Natives dismayed

Tribes, groups not given access to Zinke during Bears Ears visit

Navajo Times | Krista Allen
Tatyana Rose Wilson, 18, from Monument Valley holds up a sign in support of Bears Ears National Monument during Interior Secretary Ryan Zinke’s visit to Utah last week. A Bears Ears rally took place at the junction of U.S. Route 191 and Needles Overlook, 14 miles north of Monticello.


Pro-monument advocates last week at a Bears Ears rally during the Interior secretary’s visit say their voices were not heard.

Interior Secretary Ryan Zinke recently visited Utah on a four-day listening tour organized by Gov. Gary Herbert’s office. Zinke is reconsidering the merits of Bears Ears and Grand Staircase-Escalante national monuments.

Zinke has until June 10 to make a recommendation on Bears Ears to President Donald Trump, whose options include doing away with the monument designation, shrinking the conservation area’s borders, or leave it as is.

Trump signed an executive order in April instructing Zinke to review 27 national monuments, which includes Arizona’s Grand Canyon-Parashant, Ironwood Forest, Sonoran Desert, and Vermilion Cliffs nestled between Lake Powell and the North Rim.

Describing the designations as a “massive federal land grab,” Trump on that occasion said, “It’s time to end these abuses and return control to the people, the people of Utah, the people of all of the states, the people of the United States.”

Navajo Times | Krista Allen
Willie Greyeyes from Naatsis’áán leads a chant during a Bears Ears rally last week at the junction of U.S. Route 191 and Needles Overlook, 14 miles north of Monticello, Utah. Interior Secretary Ryan Zinke visited Bears Ears National Monument on a four-day tour to the area.

Zinke at the end of his tour said Utahns had been granted a voice in the future of their public lands. However his visit did not include a balanced view, according to Albert Holiday, vice president of Oljato-Monument Valley Chapter and a Utah Diné Bikéyah board member.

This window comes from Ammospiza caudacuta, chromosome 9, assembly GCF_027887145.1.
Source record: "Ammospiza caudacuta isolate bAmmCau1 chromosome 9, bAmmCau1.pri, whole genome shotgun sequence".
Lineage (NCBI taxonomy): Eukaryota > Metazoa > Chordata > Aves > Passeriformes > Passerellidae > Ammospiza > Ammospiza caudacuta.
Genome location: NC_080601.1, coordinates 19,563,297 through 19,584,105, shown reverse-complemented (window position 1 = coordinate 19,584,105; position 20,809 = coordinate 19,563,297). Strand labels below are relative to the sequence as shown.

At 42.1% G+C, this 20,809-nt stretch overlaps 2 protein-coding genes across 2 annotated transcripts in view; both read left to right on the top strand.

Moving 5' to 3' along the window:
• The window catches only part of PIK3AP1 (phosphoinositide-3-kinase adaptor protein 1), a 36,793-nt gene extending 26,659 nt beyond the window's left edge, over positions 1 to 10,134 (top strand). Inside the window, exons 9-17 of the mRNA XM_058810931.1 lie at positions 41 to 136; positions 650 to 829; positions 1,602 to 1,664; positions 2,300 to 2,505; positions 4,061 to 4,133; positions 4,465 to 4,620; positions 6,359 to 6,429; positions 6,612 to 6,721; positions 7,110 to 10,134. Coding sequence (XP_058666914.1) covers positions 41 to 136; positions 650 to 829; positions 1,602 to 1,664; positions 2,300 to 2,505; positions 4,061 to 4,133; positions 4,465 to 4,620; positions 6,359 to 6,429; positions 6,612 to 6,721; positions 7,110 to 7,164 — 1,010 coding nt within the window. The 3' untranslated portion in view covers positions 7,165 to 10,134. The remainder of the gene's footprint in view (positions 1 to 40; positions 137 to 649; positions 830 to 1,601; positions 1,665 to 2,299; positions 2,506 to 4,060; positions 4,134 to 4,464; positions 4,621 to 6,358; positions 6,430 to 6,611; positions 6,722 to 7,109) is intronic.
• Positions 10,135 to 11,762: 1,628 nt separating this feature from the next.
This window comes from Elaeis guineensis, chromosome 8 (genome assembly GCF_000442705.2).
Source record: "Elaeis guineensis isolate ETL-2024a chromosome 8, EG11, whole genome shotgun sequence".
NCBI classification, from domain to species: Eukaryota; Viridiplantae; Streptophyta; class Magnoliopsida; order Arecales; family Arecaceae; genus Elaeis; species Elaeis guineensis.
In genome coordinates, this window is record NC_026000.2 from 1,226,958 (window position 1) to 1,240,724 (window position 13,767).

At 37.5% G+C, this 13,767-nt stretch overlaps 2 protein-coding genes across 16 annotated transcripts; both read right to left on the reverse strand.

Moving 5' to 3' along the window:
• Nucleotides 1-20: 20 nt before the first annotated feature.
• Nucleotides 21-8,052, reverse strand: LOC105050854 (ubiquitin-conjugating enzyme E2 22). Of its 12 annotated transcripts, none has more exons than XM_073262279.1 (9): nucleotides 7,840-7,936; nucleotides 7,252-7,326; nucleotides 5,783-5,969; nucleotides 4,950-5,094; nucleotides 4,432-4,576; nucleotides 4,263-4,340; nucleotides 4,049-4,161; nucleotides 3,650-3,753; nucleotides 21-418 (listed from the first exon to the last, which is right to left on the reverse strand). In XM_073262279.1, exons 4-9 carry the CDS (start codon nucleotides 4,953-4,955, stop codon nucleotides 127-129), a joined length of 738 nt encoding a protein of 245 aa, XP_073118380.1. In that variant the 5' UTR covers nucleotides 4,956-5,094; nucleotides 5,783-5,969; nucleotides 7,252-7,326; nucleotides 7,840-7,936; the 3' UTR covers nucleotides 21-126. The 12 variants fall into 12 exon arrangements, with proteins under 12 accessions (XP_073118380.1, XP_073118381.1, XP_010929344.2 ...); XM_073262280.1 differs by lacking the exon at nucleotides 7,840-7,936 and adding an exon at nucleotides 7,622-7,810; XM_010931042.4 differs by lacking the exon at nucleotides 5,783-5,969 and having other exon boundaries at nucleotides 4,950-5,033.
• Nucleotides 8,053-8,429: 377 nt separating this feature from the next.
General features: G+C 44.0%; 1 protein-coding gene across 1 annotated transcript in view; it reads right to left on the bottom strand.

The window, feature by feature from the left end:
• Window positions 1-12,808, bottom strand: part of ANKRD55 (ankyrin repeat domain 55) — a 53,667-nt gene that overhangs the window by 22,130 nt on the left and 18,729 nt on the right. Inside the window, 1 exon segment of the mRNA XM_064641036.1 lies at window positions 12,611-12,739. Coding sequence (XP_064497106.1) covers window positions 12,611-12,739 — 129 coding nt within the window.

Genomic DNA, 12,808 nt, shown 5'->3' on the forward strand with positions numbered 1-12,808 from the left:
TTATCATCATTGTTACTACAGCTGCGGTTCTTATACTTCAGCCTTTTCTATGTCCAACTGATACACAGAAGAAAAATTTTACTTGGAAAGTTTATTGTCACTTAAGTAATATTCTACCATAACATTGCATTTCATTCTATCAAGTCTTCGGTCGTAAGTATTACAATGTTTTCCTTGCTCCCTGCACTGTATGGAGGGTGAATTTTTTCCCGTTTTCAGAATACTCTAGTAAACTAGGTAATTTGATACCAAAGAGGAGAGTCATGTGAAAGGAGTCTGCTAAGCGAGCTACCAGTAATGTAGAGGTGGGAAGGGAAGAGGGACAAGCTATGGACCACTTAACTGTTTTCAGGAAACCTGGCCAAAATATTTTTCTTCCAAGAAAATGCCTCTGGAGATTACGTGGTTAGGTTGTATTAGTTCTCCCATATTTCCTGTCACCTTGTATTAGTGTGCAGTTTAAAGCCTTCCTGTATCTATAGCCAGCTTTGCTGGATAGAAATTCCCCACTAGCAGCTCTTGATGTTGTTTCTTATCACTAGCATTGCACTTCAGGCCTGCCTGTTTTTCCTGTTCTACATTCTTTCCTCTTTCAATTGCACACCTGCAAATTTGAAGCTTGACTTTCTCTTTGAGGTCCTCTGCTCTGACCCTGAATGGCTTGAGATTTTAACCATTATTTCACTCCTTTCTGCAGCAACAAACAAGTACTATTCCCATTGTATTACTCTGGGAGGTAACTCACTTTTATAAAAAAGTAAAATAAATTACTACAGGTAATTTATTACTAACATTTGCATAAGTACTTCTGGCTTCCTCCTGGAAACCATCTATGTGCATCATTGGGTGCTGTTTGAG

“He should have talked to the grassroots, the people who live out here, the Navajos,” Holiday said. “All he did was hang around with the (San Juan County) commissioners and other Utah politicians.”

San Juan County Commissioner Rebecca Benally, who spent some time with Zinke, did not return a request for an interview.

In Salt Lake City on Sunday, Zinke met with the Bears Ears Inter-Tribal Coalition, which is formed of leaders of five tribes, including the Navajo Nation. Zinke that day also declined a formal meeting request by Utah Diné Bikéyah, according to Gavin Noyes, executive director for the nonprofit organization.

On Monday, Zinke, along with his entourage that included anti-monument politicians, flew over Bears Ears National Monument (Shash Jaa’ in Diné bizaad) aboard three Black Hawk helicopters. He later hiked to Butler Wash southwest of Blanding to look at Native American ruins.

On Tuesday, Zinke visited Dugout Ranch, a 5,200-acre cattle farm – managed by The Nature Conservancy – northwest of Monticello, now inside the 1.35-million Bears Ears.

Zinke said on that day in the context of the monument, “cattle ranchers matter too.” He completed the day with a trip to the Bears Ears grazing allotment managed by the U.S. Forest Service.

And in southern Utah on Wednesday, Zinke stopped at Grand Staircase-Escalante, ending his four-day tour.

“He needs to communicate with the grassroots who use this land,” Holiday said about Zinke, a former Montana congressman. “Those commissioners and the politicians, they don’t know the land. They’ve never been out here. They’ve never put a footprint on this (Bears Ears) land. (Zinke) overlooked the Natives.”

Noyes says he is very disappointed at the result of Zinke’s visit.

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Categories: News
Tags: Bears Ears

About Author

Krista Allen

Krista Allen is the Western Agency Bureau reporter for the Navajo Times. She covers the western half of the Navajo Nation, including Page, Tuba City, Kaibeto, Cameron, Tonalea and Shonto. She can be reached at